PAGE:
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Tierna Unruh-Enos is the managing editor and associate publisher at The Paper.

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During this year’s 60-day legislative session, we saw a five cannabis legalization bills being considered by the state’s lawmakers. Governor Lujan Grisham stated that cannabis legalization was a top priority. A survey conducted in 2019 by Research & Polling Inc. found that 60 percent of voters in New Mexico would support a bill to legalize recreational cannabis. And in every region polled, the majority of voters were supporters, too. Those numbers closely align with national polls as well. Sixty-seven percent of Americans polled by Pew Research said marijuana should be legal, with only 32 percent in opposition. Fifteen states and Washington, D.C., have legalized cannabis for adults over the age of 21. Four more states—New Jersey, Montana, South Dakota and Arizona—all passed recreational cannabis legislation last November. The cannabis economy might see an even bigger boost with the election of President Joe Biden.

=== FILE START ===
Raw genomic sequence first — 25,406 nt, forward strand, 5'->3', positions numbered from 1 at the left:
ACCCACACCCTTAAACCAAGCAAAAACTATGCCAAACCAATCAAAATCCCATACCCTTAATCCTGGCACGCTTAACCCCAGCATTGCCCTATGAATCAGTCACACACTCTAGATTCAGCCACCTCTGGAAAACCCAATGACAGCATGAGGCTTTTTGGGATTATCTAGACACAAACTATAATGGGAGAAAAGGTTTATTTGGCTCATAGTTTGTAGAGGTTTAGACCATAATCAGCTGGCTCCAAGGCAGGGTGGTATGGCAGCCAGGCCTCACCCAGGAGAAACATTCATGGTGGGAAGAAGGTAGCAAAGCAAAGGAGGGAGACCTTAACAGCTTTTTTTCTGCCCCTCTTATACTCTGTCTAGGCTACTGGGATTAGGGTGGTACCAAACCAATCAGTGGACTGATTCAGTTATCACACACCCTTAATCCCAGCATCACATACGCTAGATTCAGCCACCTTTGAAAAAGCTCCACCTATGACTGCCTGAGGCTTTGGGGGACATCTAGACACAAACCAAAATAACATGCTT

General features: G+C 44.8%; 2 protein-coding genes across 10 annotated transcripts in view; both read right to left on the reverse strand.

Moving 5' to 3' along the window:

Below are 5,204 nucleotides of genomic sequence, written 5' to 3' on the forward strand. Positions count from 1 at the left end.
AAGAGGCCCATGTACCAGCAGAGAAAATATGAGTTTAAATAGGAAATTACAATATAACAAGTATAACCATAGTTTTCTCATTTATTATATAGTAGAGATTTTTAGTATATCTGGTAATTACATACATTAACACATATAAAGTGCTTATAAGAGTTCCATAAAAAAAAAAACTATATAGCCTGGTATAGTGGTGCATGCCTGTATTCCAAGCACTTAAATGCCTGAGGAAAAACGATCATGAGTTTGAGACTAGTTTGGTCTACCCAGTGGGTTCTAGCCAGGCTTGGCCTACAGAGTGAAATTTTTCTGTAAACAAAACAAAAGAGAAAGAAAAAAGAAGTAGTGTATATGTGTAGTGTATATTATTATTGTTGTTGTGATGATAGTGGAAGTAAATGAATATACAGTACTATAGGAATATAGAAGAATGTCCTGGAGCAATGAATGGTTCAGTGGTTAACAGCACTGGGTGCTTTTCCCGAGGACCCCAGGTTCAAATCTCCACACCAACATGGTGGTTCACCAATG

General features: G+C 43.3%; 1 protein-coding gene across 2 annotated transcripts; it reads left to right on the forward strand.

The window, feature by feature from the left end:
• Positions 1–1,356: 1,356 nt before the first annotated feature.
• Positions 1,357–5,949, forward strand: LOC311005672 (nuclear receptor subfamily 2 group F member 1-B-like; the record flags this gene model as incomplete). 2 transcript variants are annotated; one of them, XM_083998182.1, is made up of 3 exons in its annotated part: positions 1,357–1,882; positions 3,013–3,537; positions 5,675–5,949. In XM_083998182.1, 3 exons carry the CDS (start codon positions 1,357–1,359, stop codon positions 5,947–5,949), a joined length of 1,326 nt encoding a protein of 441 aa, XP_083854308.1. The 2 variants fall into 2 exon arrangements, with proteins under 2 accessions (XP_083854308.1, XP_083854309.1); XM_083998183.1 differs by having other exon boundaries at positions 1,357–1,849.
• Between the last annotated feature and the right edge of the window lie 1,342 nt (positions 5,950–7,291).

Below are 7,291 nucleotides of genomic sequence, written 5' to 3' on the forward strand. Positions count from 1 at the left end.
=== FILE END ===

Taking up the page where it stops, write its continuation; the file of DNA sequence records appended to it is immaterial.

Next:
As of press time, the Senate Judiciary Committee met on March 1, and made amendments to the Democratic House Bill 12. The outstanding GOP Senate Bill 288, introduced by Sen. Cliff Pirtle (R Roswell), isn’t dead either. Legislators are searching for common ground among advocates for legalization, who say the industry would help New Mexico’s economic recovery from the pandemic. Diverging views on taxation, licensing and pardon procedures for past convictions are complicating efforts to bring a final bill to a crucial Senate vote. many thought legalization efforts were a shoo-in, and with a more progressive Legislative body than ever before, it seemed inevitable. Legislators have until the close of the regular legislative session at noon on March 20 to send bills to the governor’s desk.

Will they, or won’t they? Time is running out and anything could happen.

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